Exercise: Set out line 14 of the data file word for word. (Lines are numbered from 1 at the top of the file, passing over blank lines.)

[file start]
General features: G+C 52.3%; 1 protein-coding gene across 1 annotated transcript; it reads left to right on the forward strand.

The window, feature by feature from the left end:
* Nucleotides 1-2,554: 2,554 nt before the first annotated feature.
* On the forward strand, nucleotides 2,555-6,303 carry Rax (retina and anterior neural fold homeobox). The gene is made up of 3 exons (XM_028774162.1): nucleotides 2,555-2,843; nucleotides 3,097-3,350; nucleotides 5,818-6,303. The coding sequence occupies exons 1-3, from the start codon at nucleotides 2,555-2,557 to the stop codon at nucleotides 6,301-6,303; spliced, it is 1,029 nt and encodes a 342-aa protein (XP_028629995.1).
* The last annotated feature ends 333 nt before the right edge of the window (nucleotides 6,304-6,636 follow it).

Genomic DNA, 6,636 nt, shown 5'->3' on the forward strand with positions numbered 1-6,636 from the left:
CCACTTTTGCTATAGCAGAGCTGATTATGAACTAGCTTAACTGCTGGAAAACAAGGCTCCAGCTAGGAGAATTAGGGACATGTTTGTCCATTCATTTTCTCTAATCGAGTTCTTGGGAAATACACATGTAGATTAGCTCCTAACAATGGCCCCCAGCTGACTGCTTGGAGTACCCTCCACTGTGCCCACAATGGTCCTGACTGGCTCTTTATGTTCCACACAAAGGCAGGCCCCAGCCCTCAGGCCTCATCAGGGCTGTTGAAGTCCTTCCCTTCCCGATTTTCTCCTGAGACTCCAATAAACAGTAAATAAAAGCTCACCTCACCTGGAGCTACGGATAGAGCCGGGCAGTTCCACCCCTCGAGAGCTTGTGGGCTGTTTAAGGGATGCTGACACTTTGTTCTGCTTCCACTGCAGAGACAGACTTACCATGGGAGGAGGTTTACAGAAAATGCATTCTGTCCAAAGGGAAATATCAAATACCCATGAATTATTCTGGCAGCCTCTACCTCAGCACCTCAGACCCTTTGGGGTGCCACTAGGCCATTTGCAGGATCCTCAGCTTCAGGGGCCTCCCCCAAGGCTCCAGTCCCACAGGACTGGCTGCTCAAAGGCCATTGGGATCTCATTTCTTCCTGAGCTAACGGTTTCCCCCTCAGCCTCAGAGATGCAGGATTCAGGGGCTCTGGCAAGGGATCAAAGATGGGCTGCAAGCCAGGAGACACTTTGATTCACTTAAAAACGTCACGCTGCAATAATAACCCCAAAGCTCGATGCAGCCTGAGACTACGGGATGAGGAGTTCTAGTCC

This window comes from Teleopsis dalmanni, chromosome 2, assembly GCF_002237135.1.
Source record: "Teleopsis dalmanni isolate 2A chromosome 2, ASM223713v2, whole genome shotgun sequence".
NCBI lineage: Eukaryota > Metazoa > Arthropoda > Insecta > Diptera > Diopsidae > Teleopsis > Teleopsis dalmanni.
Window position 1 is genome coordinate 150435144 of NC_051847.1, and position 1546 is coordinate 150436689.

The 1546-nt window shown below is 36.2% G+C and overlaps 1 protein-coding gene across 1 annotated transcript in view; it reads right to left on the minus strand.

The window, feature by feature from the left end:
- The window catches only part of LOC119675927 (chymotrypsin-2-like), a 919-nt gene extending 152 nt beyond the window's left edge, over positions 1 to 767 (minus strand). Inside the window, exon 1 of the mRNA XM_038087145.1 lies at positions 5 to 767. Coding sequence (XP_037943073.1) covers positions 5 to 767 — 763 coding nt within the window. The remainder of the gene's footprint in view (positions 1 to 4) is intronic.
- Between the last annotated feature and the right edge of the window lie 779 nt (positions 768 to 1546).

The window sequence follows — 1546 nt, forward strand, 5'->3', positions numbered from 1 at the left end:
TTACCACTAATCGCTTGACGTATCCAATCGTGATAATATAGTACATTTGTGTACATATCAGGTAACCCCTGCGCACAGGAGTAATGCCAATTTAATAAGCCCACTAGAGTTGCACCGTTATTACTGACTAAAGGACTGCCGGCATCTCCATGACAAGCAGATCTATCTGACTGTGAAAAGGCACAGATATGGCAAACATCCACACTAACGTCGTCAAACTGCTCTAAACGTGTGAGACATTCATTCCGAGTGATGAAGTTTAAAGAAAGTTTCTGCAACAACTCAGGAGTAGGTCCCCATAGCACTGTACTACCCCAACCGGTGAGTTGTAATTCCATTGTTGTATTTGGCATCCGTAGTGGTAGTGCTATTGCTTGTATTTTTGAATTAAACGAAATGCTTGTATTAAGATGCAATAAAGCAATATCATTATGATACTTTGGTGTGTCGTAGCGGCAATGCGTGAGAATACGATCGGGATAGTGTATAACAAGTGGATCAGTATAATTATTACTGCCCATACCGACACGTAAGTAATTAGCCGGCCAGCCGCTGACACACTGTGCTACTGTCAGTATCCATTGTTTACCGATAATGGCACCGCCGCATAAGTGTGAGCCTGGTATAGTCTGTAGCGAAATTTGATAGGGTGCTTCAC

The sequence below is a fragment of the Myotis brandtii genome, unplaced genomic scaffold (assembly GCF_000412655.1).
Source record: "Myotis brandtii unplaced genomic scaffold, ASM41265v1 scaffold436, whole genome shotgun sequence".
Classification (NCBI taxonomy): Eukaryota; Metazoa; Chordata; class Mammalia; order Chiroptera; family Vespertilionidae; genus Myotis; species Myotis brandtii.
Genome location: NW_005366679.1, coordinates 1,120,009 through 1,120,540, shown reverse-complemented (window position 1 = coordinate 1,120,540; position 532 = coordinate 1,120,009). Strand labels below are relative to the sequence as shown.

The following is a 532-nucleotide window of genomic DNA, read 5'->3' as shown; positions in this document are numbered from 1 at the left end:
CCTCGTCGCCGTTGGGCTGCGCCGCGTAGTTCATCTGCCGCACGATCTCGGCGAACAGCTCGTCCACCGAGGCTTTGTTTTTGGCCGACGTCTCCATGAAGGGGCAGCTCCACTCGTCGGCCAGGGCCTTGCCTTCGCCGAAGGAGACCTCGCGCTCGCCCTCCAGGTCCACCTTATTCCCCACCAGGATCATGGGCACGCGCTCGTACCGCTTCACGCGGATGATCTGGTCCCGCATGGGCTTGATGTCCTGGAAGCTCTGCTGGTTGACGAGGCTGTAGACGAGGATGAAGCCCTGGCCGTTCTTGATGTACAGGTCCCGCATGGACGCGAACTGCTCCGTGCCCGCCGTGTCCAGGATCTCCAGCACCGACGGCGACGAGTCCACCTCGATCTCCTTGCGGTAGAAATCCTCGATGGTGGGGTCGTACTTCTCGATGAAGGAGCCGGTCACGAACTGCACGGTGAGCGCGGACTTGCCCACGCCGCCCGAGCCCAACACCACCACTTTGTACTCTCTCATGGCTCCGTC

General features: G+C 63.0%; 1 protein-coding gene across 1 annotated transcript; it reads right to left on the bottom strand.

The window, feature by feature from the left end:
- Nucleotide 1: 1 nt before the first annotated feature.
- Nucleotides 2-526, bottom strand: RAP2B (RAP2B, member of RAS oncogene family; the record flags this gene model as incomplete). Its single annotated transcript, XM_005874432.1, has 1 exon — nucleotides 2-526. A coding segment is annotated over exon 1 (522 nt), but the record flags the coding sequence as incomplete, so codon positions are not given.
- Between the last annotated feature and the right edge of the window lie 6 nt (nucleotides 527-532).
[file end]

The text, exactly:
- The window catches only part of LOC119675927 (chymotrypsin-2-like), a 919-nt gene extending 152 nt beyond the window's left edge, over positions 1 to 767 (minus strand). Inside the window, exon 1 of the mRNA XM_038087145.1 lies at positions 5 to 767. Coding sequence (XP_037943073.1) covers positions 5 to 767 — 763 coding nt within the window. The remainder of the gene's footprint in view (positions 1 to 4) is intronic.